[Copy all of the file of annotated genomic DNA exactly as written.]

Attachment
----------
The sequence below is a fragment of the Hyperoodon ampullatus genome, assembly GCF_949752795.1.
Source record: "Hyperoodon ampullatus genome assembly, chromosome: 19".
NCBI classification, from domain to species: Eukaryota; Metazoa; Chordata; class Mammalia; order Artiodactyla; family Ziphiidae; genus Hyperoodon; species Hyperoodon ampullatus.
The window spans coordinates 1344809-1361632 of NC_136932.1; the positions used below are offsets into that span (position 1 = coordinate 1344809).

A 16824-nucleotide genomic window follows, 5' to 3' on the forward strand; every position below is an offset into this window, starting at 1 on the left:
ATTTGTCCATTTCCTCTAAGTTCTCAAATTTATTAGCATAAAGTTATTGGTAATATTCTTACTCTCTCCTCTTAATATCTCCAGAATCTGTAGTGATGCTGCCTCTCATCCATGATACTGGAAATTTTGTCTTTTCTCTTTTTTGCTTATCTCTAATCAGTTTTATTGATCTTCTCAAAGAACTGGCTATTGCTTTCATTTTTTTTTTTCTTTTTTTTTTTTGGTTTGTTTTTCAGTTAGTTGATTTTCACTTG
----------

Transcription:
The sequence below is a fragment of the Hyperoodon ampullatus genome, assembly GCF_949752795.1.
Source record: "Hyperoodon ampullatus genome assembly, chromosome: 19".
NCBI classification, from domain to species: Eukaryota; Metazoa; Chordata; class Mammalia; order Artiodactyla; family Ziphiidae; genus Hyperoodon; species Hyperoodon ampullatus.
The window spans coordinates 1344809-1361632 of NC_136932.1; the positions used below are offsets into that span (position 1 = coordinate 1344809).

A 16824-nucleotide genomic window follows, 5' to 3' on the forward strand; every position below is an offset into this window, starting at 1 on the left:
ATTTGTCCATTTCCTCTAAGTTCTCAAATTTATTAGCATAAAGTTATTGGTAATATTCTTACTCTCTCCTCTTAATATCTCCAGAATCTGTAGTGATGCTGCCTCTCATCCATGATACTGGAAATTTTGTCTTTTCTCTTTTTTGCTTATCTCTAATCAGTTTTATTGATCTTCTCAAAGAACTGGCTATTGCTTTCATTTTTTTTTTTCTTTTTTTTTTTTGGTTTGTTTTTCAGTTAGTTGATTTTCACTTG